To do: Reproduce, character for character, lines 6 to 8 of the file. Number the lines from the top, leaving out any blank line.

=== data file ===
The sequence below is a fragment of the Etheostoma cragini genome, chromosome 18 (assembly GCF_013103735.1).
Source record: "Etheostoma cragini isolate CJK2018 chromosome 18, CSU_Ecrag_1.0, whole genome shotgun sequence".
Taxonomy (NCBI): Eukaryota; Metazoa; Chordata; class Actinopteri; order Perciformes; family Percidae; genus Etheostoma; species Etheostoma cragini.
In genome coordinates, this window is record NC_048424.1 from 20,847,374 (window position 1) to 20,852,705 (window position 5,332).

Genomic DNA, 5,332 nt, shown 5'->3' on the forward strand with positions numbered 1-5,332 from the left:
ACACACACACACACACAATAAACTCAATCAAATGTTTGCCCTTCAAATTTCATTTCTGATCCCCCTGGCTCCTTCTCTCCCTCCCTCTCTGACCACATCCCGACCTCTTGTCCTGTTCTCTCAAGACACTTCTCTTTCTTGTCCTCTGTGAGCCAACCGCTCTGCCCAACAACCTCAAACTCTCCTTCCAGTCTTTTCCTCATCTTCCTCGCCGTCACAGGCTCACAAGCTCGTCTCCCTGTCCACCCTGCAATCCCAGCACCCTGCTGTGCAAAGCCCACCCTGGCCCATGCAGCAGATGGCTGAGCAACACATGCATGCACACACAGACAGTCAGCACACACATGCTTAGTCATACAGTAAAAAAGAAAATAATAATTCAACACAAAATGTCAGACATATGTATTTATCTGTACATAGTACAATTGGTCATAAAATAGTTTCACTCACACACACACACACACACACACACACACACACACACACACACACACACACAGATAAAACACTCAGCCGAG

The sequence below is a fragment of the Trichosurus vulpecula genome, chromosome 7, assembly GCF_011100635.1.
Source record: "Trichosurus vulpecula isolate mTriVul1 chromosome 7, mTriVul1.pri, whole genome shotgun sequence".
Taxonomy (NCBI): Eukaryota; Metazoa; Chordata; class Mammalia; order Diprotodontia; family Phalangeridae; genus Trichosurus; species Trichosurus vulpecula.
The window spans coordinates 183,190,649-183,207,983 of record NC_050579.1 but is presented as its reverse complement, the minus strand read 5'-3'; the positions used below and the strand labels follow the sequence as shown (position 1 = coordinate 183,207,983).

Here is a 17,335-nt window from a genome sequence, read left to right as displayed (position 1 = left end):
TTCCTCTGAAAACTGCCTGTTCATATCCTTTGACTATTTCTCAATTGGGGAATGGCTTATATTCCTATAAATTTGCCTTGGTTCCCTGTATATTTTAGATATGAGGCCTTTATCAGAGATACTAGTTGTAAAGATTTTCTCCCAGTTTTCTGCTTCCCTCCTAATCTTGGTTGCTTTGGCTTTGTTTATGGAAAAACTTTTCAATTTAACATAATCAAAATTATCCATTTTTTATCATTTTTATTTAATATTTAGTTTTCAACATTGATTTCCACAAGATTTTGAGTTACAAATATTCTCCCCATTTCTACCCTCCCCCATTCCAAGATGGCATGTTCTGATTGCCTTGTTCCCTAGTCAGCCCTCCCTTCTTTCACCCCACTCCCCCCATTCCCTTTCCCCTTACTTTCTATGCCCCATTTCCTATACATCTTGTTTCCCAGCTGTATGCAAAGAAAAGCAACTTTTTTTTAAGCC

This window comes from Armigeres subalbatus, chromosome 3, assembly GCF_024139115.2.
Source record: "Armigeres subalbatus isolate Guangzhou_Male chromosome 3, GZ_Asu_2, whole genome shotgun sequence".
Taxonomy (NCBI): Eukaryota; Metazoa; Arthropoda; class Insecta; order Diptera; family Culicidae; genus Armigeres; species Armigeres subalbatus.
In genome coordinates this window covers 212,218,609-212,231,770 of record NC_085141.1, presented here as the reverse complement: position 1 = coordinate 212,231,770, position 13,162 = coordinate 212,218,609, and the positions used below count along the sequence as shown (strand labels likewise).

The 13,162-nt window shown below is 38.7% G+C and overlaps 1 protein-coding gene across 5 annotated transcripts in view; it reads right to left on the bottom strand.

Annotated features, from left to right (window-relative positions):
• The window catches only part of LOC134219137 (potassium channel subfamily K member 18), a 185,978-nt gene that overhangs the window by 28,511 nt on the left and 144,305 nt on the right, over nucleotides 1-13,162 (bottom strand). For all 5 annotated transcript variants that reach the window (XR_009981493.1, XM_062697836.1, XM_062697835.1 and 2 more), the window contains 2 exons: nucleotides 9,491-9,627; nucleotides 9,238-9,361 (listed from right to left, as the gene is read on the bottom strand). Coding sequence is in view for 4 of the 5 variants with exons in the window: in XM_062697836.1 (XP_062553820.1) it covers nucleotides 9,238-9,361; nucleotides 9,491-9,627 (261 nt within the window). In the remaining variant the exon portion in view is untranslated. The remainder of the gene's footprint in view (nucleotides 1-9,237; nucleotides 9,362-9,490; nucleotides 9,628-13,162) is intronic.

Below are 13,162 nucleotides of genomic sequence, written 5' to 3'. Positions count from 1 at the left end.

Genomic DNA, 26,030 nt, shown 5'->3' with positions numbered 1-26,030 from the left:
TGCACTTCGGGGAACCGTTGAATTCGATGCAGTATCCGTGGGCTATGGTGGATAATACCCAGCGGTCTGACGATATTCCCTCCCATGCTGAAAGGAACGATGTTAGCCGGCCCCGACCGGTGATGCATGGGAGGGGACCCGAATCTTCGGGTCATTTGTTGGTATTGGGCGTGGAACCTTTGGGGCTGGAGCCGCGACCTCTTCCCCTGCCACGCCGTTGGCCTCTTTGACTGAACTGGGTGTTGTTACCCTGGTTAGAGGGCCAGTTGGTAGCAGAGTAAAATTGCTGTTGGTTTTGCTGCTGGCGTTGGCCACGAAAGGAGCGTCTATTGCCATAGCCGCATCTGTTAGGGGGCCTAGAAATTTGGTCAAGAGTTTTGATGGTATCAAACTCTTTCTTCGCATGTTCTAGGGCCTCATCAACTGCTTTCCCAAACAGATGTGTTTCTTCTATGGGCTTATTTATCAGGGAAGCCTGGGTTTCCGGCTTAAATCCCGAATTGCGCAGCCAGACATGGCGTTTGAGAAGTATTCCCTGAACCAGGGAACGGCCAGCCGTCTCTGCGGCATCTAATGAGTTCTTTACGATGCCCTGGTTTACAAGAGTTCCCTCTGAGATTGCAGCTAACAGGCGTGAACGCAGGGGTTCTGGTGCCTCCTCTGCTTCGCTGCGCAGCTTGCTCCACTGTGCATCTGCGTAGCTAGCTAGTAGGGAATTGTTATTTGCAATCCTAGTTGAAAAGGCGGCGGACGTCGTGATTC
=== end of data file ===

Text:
ACACACACACACACACAATAAACTCAATCAAATGTTTGCCCTTCAAATTTCATTTCTGATCCCCCTGGCTCCTTCTCTCCCTCCCTCTCTGACCACATCCCGACCTCTTGTCCTGTTCTCTCAAGACACTTCTCTTTCTTGTCCTCTGTGAGCCAACCGCTCTGCCCAACAACCTCAAACTCTCCTTCCAGTCTTTTCCTCATCTTCCTCGCCGTCACAGGCTCACAAGCTCGTCTCCCTGTCCACCCTGCAATCCCAGCACCCTGCTGTGCAAAGCCCACCCTGGCCCATGCAGCAGATGGCTGAGCAACACATGCATGCACACACAGACAGTCAGCACACACATGCTTAGTCATACAGTAAAAAAGAAAATAATAATTCAACACAAAATGTCAGACATATGTATTTATCTGTACATAGTACAATTGGTCATAAAATAGTTTCACTCACACACACACACACACACACACACACACACACACACACACACACACACACAGATAAAACACTCAGCCGAG

The sequence below is a fragment of the Trichosurus vulpecula genome, chromosome 7, assembly GCF_011100635.1.
Source record: "Trichosurus vulpecula isolate mTriVul1 chromosome 7, mTriVul1.pri, whole genome shotgun sequence".